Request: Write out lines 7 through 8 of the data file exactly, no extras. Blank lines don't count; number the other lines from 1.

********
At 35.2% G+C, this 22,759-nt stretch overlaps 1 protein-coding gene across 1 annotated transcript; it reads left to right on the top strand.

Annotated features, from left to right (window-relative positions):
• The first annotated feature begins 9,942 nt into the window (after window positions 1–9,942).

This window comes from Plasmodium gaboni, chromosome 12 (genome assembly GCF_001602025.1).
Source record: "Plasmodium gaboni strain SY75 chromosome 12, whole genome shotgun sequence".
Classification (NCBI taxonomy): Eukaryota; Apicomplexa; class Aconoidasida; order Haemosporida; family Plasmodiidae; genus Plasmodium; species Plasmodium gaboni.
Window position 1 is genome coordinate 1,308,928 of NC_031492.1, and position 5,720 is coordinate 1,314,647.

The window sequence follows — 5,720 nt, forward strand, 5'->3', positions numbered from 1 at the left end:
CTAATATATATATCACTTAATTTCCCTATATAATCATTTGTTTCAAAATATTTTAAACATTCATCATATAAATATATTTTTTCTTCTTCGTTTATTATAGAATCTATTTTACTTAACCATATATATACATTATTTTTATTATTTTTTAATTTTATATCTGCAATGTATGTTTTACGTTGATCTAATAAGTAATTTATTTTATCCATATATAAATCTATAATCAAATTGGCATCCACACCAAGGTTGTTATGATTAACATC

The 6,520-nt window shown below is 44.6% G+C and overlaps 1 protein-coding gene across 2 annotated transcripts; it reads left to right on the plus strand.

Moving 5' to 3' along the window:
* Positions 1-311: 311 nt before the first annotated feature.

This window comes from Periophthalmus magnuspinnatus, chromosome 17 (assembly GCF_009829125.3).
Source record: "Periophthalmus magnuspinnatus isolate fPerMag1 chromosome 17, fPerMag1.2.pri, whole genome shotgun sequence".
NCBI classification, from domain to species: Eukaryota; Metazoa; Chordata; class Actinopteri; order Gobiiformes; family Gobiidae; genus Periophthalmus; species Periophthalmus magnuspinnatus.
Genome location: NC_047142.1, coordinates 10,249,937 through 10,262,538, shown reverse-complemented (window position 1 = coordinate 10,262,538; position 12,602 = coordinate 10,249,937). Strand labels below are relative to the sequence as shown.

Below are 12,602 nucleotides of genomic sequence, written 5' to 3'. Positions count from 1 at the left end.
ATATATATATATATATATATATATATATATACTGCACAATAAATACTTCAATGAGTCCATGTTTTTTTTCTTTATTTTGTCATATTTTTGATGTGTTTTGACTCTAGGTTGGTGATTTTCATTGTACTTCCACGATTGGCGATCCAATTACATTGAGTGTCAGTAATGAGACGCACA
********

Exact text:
Window position 1 is genome coordinate 1,308,928 of NC_031492.1, and position 5,720 is coordinate 1,314,647.

The window sequence follows — 5,720 nt, forward strand, 5'->3', positions numbered from 1 at the left end: